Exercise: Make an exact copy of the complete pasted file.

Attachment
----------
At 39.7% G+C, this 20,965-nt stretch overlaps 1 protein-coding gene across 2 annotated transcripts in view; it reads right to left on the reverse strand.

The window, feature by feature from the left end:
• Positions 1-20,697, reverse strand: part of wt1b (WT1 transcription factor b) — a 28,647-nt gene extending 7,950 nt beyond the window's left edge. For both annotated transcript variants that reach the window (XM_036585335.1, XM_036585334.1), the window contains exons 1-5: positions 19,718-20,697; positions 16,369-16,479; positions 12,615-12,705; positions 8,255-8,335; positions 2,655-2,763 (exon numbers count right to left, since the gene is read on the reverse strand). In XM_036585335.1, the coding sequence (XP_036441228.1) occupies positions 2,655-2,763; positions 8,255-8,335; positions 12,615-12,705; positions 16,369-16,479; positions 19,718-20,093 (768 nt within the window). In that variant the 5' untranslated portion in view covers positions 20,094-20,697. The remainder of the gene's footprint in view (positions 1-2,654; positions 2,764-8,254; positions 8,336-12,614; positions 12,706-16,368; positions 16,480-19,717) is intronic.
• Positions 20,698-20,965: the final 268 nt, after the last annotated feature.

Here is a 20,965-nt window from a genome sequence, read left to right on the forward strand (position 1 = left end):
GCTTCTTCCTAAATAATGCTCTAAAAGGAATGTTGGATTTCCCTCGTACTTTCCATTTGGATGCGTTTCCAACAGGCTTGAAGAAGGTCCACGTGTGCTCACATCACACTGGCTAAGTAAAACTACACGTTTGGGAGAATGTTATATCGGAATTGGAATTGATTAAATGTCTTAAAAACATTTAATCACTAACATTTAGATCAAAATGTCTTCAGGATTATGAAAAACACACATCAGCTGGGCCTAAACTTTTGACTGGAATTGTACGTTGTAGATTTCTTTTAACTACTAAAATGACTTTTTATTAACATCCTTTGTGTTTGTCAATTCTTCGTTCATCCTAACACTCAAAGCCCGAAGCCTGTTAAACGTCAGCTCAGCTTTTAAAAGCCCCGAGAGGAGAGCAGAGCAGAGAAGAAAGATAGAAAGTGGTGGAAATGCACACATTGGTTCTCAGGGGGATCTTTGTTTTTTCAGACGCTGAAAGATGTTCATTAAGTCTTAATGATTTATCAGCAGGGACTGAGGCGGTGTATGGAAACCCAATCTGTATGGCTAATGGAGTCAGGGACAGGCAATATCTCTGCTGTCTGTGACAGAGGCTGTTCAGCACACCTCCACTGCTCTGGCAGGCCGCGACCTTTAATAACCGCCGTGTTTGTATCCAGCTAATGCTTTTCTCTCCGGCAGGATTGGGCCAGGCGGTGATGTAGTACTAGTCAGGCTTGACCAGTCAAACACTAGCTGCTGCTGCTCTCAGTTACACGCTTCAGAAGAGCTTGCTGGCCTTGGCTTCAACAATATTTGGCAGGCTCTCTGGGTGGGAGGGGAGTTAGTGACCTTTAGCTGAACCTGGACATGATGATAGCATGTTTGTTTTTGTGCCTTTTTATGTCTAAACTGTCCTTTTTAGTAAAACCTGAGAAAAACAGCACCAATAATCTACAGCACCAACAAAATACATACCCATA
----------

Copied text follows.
At 39.7% G+C, this 20,965-nt stretch overlaps 1 protein-coding gene across 2 annotated transcripts in view; it reads right to left on the reverse strand.

The window, feature by feature from the left end:
• Positions 1-20,697, reverse strand: part of wt1b (WT1 transcription factor b) — a 28,647-nt gene extending 7,950 nt beyond the window's left edge. For both annotated transcript variants that reach the window (XM_036585335.1, XM_036585334.1), the window contains exons 1-5: positions 19,718-20,697; positions 16,369-16,479; positions 12,615-12,705; positions 8,255-8,335; positions 2,655-2,763 (exon numbers count right to left, since the gene is read on the reverse strand). In XM_036585335.1, the coding sequence (XP_036441228.1) occupies positions 2,655-2,763; positions 8,255-8,335; positions 12,615-12,705; positions 16,369-16,479; positions 19,718-20,093 (768 nt within the window). In that variant the 5' untranslated portion in view covers positions 20,094-20,697. The remainder of the gene's footprint in view (positions 1-2,654; positions 2,764-8,254; positions 8,336-12,614; positions 12,706-16,368; positions 16,480-19,717) is intronic.
• Positions 20,698-20,965: the final 268 nt, after the last annotated feature.

Here is a 20,965-nt window from a genome sequence, read left to right on the forward strand (position 1 = left end):
GCTTCTTCCTAAATAATGCTCTAAAAGGAATGTTGGATTTCCCTCGTACTTTCCATTTGGATGCGTTTCCAACAGGCTTGAAGAAGGTCCACGTGTGCTCACATCACACTGGCTAAGTAAAACTACACGTTTGGGAGAATGTTATATCGGAATTGGAATTGATTAAATGTCTTAAAAACATTTAATCACTAACATTTAGATCAAAATGTCTTCAGGATTATGAAAAACACACATCAGCTGGGCCTAAACTTTTGACTGGAATTGTACGTTGTAGATTTCTTTTAACTACTAAAATGACTTTTTATTAACATCCTTTGTGTTTGTCAATTCTTCGTTCATCCTAACACTCAAAGCCCGAAGCCTGTTAAACGTCAGCTCAGCTTTTAAAAGCCCCGAGAGGAGAGCAGAGCAGAGAAGAAAGATAGAAAGTGGTGGAAATGCACACATTGGTTCTCAGGGGGATCTTTGTTTTTTCAGACGCTGAAAGATGTTCATTAAGTCTTAATGATTTATCAGCAGGGACTGAGGCGGTGTATGGAAACCCAATCTGTATGGCTAATGGAGTCAGGGACAGGCAATATCTCTGCTGTCTGTGACAGAGGCTGTTCAGCACACCTCCACTGCTCTGGCAGGCCGCGACCTTTAATAACCGCCGTGTTTGTATCCAGCTAATGCTTTTCTCTCCGGCAGGATTGGGCCAGGCGGTGATGTAGTACTAGTCAGGCTTGACCAGTCAAACACTAGCTGCTGCTGCTCTCAGTTACACGCTTCAGAAGAGCTTGCTGGCCTTGGCTTCAACAATATTTGGCAGGCTCTCTGGGTGGGAGGGGAGTTAGTGACCTTTAGCTGAACCTGGACATGATGATAGCATGTTTGTTTTTGTGCCTTTTTATGTCTAAACTGTCCTTTTTAGTAAAACCTGAGAAAAACAGCACCAATAATCTACAGCACCAACAAAATACATACCCATA